Sometimes the disorder emerges only later in life, perhaps because they’ve been in a relationship that helped to contain the most difficult aspects. Money problems and stressful situations, or important events, can also trigger it.


A few years ago, I worked privately for a short while, and among my patients were several former pop stars. One in particular had been quite famous several decades ago, but the spotlight had dimmed and he now exhibited clear narcissistic personality disorder traits.

There are three broad types of personality disorder, known as clusters, based on the type of emotional problem underlying them. Narcissism belongs to the Cluster B group, characterised as dramatic, emotional or erratic. Last week we looked at three of the four types in this group: antisocial (psychopathic), histrionic and borderline (or emotionally unstable).

The fourth type, narcissistic personality disorder, often generates a lot of interest because people believe they can see it in those around them. In fact, we are all a little self-obsessed at times, and this is perfectly normal.

Of course, some of us are more self-obsessed than others but this is different from narcissistic personality disorder, where there is an overriding feeling of self-importance combined with a disregard for others’ feelings and an excessive need for adoration.

The former pop star was crestfallen, then angry when I confessed I hadn’t heard of him. It was clear his success as a pop star was of great importance to him.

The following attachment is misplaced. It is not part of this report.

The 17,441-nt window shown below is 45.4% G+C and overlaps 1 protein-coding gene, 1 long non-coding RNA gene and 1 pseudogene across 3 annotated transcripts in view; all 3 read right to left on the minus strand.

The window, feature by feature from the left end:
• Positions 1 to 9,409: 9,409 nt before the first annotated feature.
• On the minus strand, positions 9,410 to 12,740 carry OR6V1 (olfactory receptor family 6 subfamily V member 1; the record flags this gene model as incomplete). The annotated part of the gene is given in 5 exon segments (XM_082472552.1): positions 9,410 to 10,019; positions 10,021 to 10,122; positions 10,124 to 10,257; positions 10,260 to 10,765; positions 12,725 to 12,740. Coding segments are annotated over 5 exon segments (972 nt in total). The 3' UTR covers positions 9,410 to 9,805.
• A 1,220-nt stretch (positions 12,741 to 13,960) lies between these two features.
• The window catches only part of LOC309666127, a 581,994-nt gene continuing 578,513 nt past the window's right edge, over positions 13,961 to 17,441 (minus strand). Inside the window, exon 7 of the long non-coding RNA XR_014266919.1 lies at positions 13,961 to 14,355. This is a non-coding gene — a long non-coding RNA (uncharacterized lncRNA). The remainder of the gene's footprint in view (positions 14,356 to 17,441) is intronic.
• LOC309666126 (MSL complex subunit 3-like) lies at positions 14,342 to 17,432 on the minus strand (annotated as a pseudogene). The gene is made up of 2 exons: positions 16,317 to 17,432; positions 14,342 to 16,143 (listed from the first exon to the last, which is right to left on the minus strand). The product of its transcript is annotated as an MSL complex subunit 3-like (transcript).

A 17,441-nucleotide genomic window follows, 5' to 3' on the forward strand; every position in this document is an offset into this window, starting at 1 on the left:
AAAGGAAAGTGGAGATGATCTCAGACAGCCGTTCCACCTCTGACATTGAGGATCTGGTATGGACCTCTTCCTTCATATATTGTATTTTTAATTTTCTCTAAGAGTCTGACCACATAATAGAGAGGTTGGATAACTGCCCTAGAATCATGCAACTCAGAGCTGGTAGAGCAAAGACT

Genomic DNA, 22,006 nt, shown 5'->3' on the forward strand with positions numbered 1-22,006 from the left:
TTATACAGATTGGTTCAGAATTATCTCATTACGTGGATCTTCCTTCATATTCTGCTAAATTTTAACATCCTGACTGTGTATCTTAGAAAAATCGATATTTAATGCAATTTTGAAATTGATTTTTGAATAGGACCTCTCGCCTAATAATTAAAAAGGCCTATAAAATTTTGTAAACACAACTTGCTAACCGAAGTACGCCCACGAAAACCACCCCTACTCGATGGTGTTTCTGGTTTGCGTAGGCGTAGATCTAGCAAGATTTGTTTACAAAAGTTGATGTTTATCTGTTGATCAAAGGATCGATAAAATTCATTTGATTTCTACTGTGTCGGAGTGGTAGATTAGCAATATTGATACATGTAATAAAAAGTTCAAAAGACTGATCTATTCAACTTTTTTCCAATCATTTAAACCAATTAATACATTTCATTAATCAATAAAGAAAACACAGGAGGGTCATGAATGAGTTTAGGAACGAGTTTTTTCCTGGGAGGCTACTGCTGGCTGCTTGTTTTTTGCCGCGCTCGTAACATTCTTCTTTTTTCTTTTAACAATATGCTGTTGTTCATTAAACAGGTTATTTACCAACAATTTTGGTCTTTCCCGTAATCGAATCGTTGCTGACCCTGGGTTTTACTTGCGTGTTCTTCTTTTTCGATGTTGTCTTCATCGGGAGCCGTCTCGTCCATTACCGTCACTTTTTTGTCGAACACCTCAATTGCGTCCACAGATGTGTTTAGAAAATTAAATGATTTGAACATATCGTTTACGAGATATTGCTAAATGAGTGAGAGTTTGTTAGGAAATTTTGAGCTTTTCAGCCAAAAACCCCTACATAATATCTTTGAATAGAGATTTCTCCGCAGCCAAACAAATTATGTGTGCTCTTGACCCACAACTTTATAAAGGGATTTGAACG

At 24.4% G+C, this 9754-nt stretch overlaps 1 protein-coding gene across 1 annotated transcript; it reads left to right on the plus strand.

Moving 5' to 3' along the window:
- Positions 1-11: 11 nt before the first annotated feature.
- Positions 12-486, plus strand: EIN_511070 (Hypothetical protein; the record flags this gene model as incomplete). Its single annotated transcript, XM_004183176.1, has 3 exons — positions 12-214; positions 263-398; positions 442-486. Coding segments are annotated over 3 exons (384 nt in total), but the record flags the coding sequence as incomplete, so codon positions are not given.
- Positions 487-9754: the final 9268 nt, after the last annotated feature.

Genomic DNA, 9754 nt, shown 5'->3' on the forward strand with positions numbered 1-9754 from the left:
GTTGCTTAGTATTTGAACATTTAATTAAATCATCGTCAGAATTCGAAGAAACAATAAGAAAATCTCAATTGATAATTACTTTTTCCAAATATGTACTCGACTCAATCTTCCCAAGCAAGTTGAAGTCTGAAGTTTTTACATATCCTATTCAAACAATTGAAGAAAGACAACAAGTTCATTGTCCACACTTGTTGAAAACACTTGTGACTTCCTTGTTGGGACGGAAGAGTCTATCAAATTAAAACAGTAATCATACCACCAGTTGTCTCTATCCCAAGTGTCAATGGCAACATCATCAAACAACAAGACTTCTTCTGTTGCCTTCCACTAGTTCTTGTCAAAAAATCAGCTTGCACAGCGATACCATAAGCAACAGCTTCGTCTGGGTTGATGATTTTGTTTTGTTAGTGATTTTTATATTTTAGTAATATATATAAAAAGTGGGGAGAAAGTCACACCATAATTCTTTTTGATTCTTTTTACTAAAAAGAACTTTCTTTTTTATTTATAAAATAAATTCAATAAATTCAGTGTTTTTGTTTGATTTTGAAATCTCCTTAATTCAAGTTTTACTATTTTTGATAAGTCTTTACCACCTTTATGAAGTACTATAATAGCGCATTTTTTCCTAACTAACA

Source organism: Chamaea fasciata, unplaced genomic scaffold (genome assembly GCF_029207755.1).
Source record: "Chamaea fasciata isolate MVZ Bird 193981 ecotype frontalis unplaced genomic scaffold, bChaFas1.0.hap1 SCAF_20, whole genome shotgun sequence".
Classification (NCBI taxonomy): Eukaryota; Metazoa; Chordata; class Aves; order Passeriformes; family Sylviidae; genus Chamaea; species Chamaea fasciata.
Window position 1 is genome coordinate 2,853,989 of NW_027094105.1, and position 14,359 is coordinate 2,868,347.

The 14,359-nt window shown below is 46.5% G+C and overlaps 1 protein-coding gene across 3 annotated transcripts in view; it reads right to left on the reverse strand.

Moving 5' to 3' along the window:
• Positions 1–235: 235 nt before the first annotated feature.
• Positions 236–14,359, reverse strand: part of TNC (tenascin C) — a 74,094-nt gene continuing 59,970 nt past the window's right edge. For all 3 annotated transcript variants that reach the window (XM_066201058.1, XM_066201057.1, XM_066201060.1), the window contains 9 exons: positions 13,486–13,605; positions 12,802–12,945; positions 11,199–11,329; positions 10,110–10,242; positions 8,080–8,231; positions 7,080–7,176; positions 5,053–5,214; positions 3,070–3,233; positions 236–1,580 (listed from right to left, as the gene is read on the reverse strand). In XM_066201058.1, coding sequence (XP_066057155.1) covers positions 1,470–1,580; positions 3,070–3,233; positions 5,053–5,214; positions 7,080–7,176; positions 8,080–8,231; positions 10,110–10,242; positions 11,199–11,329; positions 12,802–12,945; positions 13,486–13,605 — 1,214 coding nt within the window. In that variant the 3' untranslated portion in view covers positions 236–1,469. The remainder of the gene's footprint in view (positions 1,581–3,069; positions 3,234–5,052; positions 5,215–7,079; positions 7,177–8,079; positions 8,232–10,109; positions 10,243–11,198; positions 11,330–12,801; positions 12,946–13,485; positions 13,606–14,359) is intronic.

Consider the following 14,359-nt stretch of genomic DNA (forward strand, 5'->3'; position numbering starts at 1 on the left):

He was very grandiose and self-important and spoke bitterly of his contemporaries who were still successful. Interestingly, narcissistic traits are common in celebrities and very successful people: they helped them remain focused on getting what they want from life.

While they are successful and riding high, things are usually relatively stable. They might seem very full of themselves but their ego remains satisfied because, objectively, they are successful and people adore them.

However, when there is a fall from grace — when they lose their jobs, fail to gain promotion or, as in the case of my former pop star patients, when the spotlight dims — things start collapsing and the symptoms of the personality disorder come to the fore and start causing serious problems.

They can become very depressed and even suicidal — the former pop star had come to see me because of problems with alcohol, which is a common way for people to try to numb emotional pain.

Loved by the boss but not colleagues

People with obsessive compulsive personality disorder are often highly valued by their bosses, as they are reliable and their standard of work is high.

But it can be virtually impossible to work with, or under, them; they are also difficult to live with. About 5 per cent of the population has this personality disorder, and it is more common in men. These are the characteristics that can identify them. The people affected…

  •  Need to keep everything in order and under control.
  •  Obsessively check their work, worrying it’s not good enough.